“When I first heard guys like
Ricky Skaggs, Marty Stuart, and Jimmy Olander
playing with B-benders,” recalls Johnny
Hiland, “I didn’t know what a B-bender
was. I learned their licks without a bender,
and that really helped me develop precise
bends.” That’s the truth. At an exclusive
lesson for GP at Prairie Sun Studios, Hiland
demonstrated some of his gorgeous, sick,
and twisted bends.
“I got to the point,” he says, “where I
would take any scale and bend all the notes.”
He then goes through Ex. 1 in A major. This
is trickier than you might think, thanks to all
the wound-string bends, some of which he
executes with only his index finger.
“I found I could take an Asus2 and bend
up to the major 3rd,” says Hiland as he plays
Ex. 2. “This is actually moveable,” he explains,
and finishes the lick with sweet bends that
end up on a great-sounding A7 voicing. Hold
the notes on the D string super steady and
yank the G string toward the ground with
your third finger (supported by your second).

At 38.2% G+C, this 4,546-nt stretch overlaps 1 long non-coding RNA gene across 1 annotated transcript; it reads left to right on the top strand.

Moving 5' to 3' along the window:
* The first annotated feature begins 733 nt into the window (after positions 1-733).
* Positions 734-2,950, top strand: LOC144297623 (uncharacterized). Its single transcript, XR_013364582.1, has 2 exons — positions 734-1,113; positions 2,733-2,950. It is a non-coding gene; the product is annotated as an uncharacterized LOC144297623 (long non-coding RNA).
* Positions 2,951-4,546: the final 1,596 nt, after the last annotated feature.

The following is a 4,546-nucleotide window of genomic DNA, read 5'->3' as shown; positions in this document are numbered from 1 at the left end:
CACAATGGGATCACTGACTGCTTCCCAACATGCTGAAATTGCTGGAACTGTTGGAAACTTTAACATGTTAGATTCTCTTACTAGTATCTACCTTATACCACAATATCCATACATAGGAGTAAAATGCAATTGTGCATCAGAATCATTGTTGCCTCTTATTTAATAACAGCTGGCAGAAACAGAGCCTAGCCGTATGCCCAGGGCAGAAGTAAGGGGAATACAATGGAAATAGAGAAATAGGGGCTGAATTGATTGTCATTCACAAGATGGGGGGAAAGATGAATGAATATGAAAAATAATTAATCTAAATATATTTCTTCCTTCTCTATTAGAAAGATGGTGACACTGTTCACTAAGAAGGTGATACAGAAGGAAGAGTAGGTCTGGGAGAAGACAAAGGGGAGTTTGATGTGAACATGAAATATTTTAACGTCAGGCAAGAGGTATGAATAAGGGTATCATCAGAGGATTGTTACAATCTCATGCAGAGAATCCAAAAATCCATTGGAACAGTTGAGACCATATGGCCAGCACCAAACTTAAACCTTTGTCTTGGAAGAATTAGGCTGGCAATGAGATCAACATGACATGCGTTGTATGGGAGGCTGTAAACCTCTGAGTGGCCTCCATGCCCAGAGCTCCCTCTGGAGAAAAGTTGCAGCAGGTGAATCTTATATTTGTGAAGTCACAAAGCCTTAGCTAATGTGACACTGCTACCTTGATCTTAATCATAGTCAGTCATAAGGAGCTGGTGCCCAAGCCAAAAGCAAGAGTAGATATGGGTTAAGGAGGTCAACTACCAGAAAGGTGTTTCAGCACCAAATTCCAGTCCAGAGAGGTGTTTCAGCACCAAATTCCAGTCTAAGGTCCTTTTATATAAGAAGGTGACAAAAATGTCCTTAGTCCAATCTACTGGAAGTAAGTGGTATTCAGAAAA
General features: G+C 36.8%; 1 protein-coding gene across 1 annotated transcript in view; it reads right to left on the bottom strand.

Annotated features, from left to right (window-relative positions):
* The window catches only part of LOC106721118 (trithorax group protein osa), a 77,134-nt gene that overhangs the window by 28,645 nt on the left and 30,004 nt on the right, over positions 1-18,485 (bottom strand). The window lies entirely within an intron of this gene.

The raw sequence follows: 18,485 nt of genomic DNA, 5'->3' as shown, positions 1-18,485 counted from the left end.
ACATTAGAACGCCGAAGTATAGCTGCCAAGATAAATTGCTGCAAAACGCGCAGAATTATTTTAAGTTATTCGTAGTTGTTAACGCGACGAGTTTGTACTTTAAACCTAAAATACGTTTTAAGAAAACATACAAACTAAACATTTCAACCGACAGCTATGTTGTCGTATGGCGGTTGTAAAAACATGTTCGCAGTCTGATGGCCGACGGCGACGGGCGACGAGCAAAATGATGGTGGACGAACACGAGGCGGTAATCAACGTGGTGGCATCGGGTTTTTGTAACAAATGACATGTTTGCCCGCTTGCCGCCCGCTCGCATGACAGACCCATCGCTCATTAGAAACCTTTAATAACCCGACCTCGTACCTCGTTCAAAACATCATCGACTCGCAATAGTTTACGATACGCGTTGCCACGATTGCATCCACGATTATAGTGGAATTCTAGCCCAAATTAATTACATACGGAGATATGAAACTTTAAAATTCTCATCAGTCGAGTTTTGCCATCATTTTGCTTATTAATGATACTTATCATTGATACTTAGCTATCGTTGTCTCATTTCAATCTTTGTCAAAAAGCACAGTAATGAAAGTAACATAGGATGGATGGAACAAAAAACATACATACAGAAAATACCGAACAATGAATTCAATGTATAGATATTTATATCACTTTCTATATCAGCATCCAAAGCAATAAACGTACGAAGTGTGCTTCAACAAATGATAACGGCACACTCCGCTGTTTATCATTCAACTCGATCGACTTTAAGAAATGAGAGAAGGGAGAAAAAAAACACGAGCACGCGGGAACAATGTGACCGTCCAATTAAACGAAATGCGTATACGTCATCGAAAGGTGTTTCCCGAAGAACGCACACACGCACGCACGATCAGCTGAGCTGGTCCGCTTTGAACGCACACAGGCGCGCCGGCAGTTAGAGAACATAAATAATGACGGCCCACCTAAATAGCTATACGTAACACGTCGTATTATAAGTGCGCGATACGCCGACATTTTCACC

Hiland then demos the licks in Ex. 3, variations
of which can be used to flesh out a 12-bar
blues in A. He adds some muted notes in the 1st
bar to keep things clucky and throws in some
tangy minor seconds over the D and E chords.
One of his coolest licks was how he navigated
a move to the IV chord in a country
shuffle in C, in Ex. 4. “When I get to the F
chord, I bend the F note up a whole tone,
then I bend the C up a whole tone. Then I
grab the A, bend it a half-step up to a Bb, and
bend the C under it up a whole-step. Then
release them both and land back on the F
chord.” To execute this, you’ll need to bend
the string toward the ceiling while you pull
the string in the opposite direction toward
the floor. If you nail it, though, it will create
one of the dreamiest sounds ever, with one
chord melting and morphing into the other.
Bend it like Hiland!